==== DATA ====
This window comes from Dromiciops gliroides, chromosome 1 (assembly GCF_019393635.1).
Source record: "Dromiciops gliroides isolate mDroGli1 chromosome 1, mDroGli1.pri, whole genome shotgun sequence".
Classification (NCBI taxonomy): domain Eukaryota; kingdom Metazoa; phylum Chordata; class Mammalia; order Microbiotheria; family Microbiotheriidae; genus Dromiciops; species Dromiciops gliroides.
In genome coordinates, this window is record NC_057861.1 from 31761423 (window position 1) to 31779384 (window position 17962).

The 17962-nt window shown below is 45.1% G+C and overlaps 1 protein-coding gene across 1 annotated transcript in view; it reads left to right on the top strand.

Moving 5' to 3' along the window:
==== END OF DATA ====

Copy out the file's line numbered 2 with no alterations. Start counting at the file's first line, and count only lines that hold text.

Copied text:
Source record: "Dromiciops gliroides isolate mDroGli1 chromosome 1, mDroGli1.pri, whole genome shotgun sequence".